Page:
How can I grow tomatoes for winter? I will be growing the large indeterminate types. Our winter reaches 20 degrees farenheight on average.
Do you have a greenhouse? I would think that the only way to grow them in winter is with a greenhouse where you could provide them with the heat they need to grow.
Hi...You might want to post this question (or do a search first) on the Tomato forum. Every fall and winter there's a lively discussion of how to extend the season, using every method under (and out of) the sun. The diehard tomato growers are pretty ingenious when it comes to try to beat Mother Nature at the beginning and end of the traditional tomato growing season.
Last winter, I grew tomatoes from seed in my basement under fluorescent lights and with heat mats, but they didn't even think about setting fruit until I put them outside in the spring, and not then until the temps really felt like 'summer.' (Late May) So, if you want tomatoes over the winter, you'll definitely need a greenhouse or something like a greenhouse---where you can control both temperature and light.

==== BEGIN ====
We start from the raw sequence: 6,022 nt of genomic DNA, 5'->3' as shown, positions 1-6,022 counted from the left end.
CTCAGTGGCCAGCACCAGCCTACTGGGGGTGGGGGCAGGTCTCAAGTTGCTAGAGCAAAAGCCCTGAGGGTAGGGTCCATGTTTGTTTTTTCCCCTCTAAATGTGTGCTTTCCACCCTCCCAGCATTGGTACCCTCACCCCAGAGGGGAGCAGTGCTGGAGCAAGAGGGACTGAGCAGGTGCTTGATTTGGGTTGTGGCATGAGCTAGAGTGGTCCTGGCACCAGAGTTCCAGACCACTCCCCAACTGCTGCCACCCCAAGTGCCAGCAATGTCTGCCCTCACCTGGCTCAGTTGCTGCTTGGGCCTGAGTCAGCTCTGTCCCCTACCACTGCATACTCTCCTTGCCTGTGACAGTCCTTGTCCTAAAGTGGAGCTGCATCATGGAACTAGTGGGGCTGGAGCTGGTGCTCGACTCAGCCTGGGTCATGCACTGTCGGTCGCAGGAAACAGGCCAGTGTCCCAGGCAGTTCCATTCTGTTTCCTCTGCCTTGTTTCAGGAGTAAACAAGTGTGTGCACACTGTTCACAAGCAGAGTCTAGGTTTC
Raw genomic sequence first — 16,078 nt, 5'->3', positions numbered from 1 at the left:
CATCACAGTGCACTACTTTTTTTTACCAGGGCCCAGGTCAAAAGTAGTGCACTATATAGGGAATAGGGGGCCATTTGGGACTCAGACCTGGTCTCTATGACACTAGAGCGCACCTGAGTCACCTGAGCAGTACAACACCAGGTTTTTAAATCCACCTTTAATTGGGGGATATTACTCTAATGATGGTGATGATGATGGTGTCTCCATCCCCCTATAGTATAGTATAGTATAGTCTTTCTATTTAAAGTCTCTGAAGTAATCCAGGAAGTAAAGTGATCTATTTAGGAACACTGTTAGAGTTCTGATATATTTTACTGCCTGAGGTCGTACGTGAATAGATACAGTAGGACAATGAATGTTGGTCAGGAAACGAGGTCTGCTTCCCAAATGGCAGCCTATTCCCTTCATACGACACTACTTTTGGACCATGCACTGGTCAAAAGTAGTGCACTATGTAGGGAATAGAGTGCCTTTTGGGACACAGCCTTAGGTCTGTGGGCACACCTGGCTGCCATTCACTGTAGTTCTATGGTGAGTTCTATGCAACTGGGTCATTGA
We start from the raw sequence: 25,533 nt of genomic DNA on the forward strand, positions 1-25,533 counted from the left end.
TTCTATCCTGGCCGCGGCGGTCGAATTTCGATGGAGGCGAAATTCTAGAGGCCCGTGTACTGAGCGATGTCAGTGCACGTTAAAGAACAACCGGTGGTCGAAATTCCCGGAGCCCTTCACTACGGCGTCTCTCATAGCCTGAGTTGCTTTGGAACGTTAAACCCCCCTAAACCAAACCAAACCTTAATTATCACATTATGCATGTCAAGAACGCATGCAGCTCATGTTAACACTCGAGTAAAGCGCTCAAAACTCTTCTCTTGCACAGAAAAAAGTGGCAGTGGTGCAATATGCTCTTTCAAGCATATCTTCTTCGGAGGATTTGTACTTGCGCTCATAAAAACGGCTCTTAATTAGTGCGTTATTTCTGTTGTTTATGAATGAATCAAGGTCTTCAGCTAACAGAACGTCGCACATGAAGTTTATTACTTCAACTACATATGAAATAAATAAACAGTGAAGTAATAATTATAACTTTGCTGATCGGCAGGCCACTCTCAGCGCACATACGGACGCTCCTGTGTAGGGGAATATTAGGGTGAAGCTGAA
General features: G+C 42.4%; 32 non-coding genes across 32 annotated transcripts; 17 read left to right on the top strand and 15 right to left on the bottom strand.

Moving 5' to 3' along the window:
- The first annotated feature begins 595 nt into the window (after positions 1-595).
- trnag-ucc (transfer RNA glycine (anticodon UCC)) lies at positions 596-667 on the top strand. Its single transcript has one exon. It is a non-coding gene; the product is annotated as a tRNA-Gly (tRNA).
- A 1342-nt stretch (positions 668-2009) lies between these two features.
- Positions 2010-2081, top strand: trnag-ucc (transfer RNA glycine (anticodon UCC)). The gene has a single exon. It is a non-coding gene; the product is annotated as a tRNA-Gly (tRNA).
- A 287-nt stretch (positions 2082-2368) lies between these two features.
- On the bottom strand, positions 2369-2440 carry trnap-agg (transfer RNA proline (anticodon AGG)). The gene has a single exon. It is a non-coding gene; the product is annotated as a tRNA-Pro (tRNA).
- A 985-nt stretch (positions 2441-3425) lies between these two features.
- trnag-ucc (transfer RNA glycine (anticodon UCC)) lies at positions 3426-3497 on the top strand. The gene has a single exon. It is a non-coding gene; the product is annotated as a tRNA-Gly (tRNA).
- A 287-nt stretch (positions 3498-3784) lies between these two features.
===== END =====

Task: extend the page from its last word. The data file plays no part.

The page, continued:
Good luck and have fun!
had 350 tomatoes from 8 plants thru dec 8. an unusual hard frost hit. lost all but 50. i did not have them double covered-only 1 layer. so i believe my 2 layers next year will beat any hard frost. the other 50 were delicious.
Kristie...do you mean 20 degrees Celsius? In Texas, it's hardly ever 20 degrees Fahrenheit!
Thompson & Morgan sells a variety called "Sub Arctic Plenty," which is supposed to be able to set fruit under quite cool conditions, but it is not frost-hardy. It's available in the US catalog as well. I've never tried it, so I don't know how good (or bad) it tastes. :-)
Here is a link that might be useful: Thompson & Morgan tomato seeds
My fiance started a few cherry toms in our cold frames in Nashville, and well... not so good. The frames are built of scrap with strawbale backs and double-pane scrounged windows with no weatherstripping or caulk (kinda leaky)
Hes gotten mustard greens, radish tops (think the lack of sun hours in the dead of winter did him no good, he just started over!) and the tomatoes got about 6" tall, then died of cold.
I think at least a good insulated greehouse, maybe a tight tall cold frame (or mini-greenhouse) with some lights for night.
I grew some heirloom tomatoes in the winter once using a small hoop house. I took several 7 gallon black nursery planters, placed hefty bags inside and filled with water. The sun would heat all this water during the day and it would provide heat during the night (that is of course, when the sun was out).
Kristie, here are a couple of articles.
This one is about fall gardening in East Texas.
Not sure which area you're in but it still has some good info.
Here's another fall gardening article:
stacey, I've seen temps in the 20's plenty of times in Texas.
The trouble with tomatoes is that they don't grow at less than 55F, and that's hard to do even in a heated greenhouse.
OTOH, if you could keep them in a sunny spot in YOUR house, where it's warmer, you might actually get some tomatoes.